All four DENV serotypes can infect NC Ae. aegypti from 7 dpi. Infection rates of mosquitoes do not differ by DENV strain, except for DENV-4 which has a lower infection rate. Overall, infection rates were moderate (50–60%), suggesting the possible existence of a midgut infection barrier that impedes viral infection of mesenteric epithelial cells [21]. The dissemination rates, however, were around 50% at 7 dpi and 80–100% at 14 dpi, suggesting a weak midgut escape barrier, if any. Despite this dissemination, the transmission rates did not exceed 50% whichever the dpi, suggesting the presence of a salivary glands barrier. Our experimental design does not allow us to specify whether this barrier occurs at the entry in and/or escape from the salivary glands. Overall, the transmission efficiencies were low with no differences observed between DENV strains in pairwise comparison. These results, however, need to be modulated in view of the results obtained with the log-linear model which revealed that DENV-1 genotype I “Asia” would have a slightly higher transmission risk compared to DENV-3. In addition to these observations, infectious viral titers obtained from the infection and dissemination indices at 14 dpi showed differences between the DENV serotypes, with a tendency towards lower infectious viral titers for DENV-1. These differences do not seem to have an impact on transmission efficiencies: although the low number of positive saliva samples did not allow us to verify this fact statistically, viral titers in saliva seemed similar between all the DENV strains tested. We can suppose that this may be the result of a discontinuous release of virions in the saliva as it was shown that salivary glands are a site for replication and accumulation of DENV [22].

Vector competence studies have been performed in other countries [23] with varying results due in part to the non standardization of protocols, making their comparison difficult. Field Ae. aegypti populations were mainly used in these studies, but the DENV strains used were mostly old strains, with an overrepresentation of DENV-2 strains [2325]. Nevertheless, the infection rates of NC Ae. aegypti we report here are lower compared to those reported in studies in Africa [24, 26], in South East Asia [27] or in the Caribbean [28], suggesting that NC Ae. aegypti are less susceptible to DENV infection. Many intrinsic and extrinsic factors [13] are involved in the modulation of Ae. aegypti vector competence, as early at the midgut infection phase. Indeed, genetic variants from both Ae. aegypti population and the virus can play a role in vector competence, whereby the outcome of the infection depends on the specific combination of mosquito and virus genotypes [29, 30]. The susceptibility of mosquitoes to infection can also be influenced by the insect microbiome [31, 32] and the microbiota interplays in the activation of mosquito immune responses. Although we evidenced moderate infection rates, the dissemination and the transmission rates are similar to those found in the different studies. The extrinsic incubation period for Ae. aegypti from NC, however, seems to be shorter, with transmission observed from 7 dpi for DENV-1 and DENV-4.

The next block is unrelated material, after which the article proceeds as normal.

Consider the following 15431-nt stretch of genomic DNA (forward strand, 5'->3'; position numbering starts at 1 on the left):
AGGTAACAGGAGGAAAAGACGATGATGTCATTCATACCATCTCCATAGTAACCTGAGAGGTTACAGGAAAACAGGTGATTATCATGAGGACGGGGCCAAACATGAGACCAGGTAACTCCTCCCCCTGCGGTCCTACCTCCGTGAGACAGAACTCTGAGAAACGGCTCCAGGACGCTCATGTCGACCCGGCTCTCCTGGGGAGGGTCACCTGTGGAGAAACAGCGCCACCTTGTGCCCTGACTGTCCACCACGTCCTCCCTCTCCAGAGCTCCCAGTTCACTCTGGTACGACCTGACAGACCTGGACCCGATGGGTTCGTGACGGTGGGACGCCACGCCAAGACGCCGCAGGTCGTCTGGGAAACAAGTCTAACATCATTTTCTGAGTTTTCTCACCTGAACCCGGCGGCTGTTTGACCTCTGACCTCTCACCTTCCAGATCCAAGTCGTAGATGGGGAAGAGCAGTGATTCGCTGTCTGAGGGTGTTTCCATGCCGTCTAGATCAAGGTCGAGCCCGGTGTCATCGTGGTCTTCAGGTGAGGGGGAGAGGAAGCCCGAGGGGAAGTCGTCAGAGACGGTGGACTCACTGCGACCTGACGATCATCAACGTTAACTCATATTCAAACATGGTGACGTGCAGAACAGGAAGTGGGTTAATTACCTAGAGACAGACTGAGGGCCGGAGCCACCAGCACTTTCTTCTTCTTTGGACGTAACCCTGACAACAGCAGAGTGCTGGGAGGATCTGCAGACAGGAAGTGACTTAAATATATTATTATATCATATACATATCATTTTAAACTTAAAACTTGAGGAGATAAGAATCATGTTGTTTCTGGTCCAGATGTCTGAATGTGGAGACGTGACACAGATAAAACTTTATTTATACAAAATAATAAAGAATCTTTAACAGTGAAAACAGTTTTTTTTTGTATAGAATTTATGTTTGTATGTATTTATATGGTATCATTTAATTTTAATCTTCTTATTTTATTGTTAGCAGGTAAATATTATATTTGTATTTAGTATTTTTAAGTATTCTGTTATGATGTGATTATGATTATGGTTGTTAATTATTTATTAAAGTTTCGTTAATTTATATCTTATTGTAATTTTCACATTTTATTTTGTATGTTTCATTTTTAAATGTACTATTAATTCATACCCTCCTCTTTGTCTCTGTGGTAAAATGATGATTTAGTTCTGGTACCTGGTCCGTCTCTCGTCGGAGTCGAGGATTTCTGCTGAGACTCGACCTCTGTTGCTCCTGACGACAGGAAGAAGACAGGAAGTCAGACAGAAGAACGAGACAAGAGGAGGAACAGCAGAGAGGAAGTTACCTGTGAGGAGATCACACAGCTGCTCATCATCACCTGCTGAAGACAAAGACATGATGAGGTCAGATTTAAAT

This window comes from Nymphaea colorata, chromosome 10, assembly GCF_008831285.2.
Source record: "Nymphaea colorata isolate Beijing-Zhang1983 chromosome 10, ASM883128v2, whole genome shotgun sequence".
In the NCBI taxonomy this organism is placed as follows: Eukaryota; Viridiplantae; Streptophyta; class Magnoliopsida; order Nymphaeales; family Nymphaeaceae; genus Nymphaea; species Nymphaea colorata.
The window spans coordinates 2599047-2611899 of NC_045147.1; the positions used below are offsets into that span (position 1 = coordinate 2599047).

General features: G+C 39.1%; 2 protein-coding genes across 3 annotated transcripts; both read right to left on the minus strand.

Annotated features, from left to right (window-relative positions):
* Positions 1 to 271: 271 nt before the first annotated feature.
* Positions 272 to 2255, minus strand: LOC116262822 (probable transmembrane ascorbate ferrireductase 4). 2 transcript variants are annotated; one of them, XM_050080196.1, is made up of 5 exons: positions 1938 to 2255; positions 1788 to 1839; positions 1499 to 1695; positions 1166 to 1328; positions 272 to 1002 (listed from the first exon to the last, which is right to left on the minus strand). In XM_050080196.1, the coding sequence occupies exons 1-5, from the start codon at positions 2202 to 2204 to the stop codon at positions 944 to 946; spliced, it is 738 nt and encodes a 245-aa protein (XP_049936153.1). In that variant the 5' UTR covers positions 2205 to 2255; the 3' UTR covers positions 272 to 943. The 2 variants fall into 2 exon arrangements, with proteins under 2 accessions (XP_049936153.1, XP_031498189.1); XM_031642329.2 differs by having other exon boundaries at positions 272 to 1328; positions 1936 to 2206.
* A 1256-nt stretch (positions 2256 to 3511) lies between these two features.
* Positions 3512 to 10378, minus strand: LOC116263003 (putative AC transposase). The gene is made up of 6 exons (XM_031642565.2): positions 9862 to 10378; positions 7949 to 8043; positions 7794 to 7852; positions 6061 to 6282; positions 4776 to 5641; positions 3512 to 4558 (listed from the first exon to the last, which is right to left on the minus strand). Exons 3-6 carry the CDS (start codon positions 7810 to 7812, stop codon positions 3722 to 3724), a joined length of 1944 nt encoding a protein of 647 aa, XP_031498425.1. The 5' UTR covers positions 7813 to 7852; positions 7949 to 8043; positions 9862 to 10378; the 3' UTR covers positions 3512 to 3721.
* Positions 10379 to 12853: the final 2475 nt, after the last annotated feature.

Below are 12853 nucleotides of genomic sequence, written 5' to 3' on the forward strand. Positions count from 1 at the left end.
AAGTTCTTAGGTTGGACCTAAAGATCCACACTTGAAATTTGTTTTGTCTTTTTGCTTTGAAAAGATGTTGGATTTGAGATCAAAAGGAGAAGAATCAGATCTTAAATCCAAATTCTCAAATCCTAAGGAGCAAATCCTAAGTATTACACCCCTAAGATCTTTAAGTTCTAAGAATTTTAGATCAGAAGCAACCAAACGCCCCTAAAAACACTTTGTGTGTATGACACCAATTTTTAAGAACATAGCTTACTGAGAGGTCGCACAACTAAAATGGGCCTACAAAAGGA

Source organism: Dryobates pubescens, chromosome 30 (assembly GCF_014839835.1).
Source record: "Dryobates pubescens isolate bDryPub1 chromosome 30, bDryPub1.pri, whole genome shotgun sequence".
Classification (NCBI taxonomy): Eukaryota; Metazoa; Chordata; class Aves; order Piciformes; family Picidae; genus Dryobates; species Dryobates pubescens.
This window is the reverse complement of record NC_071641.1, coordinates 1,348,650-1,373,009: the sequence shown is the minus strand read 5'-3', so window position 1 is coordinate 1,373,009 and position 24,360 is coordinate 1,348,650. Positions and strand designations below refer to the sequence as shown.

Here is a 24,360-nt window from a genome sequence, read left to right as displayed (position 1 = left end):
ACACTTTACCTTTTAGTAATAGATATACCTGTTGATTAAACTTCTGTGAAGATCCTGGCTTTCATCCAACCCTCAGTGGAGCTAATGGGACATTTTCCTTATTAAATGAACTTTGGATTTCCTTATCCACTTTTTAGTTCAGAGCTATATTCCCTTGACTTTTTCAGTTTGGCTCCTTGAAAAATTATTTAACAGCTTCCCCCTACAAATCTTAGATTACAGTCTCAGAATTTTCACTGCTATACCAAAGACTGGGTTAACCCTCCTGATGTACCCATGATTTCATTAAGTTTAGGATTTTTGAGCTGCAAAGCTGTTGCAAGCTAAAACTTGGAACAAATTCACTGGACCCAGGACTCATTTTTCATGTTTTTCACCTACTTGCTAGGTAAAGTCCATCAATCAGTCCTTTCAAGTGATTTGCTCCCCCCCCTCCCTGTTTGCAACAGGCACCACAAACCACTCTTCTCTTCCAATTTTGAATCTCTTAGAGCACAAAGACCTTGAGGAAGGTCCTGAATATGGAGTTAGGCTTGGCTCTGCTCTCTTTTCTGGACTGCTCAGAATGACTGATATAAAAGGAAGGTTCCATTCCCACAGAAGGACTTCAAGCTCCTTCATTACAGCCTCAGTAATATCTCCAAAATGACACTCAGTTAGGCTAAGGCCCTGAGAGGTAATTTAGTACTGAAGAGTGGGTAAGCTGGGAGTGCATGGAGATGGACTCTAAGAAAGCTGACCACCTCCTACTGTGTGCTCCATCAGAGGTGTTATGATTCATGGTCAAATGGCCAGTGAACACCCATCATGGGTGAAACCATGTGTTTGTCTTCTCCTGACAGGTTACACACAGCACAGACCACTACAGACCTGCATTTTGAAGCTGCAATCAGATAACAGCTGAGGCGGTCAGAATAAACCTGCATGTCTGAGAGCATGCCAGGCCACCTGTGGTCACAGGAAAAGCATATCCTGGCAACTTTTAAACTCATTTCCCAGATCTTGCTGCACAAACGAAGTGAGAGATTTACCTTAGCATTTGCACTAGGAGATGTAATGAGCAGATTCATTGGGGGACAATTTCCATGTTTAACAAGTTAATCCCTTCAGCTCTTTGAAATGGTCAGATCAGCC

Vector competence experiments in the laboratory measure the ability of mosquitoes to transmit arboviruses. However, the experimental conditions applied in this type of experiment are only an approximation of what happens in nature. In our experimental conditions, a slightly difference was observed in terms of transmission efficiency between DENV-1 genotype I “Asia” and DENV-3. Several factors, however, need to be considered. Indeed, only a single DENV strain per serotype/genotype was tested, which constitutes a bias of our experimental design considering the diversity of DENV serotype/genotype strains which circulate during an outbreak. Furthermore, the extrinsic incubation temperature may have an impact on the infection of the mosquito [33, 34] and on the transmission of arboviruses [35, 36]. Moreover, the infectious viral dose initially present in the blood meal may also affect the infection rate of Ae. Aegypti [37]. Yet another parameter to take into account is the natural multiple blood feeding behavior of Ae. aegypti which can increase the competence of this species for DENV [38, 39]. Furthermore, DENV co-infection experiments in Ae. aegypti can highlight significant competitive virus advantage, while no difference in vector competence is observed when mono-infection experiments are performed [40]. Finally, others factors such as virus genetics may have played an important role in the evolution of the dengue epidemiological profile in NC in the recent years [41]. Some studies have indicated that DENV genotype replacements were associated with differences in viral fitness, such as a higher viremia in humans [42] or a higher vectorial capacity [4346]. In our study, no major difference was observed in the capacity of our local vector to transmit the four DENV serotypes. This indicates that factors related to humans would most probably best explain the persistence of DENV-1. All of these parameters should be taken into account in the future in order to better understand the relationship between the virus and the vector in a particular epidemiological context.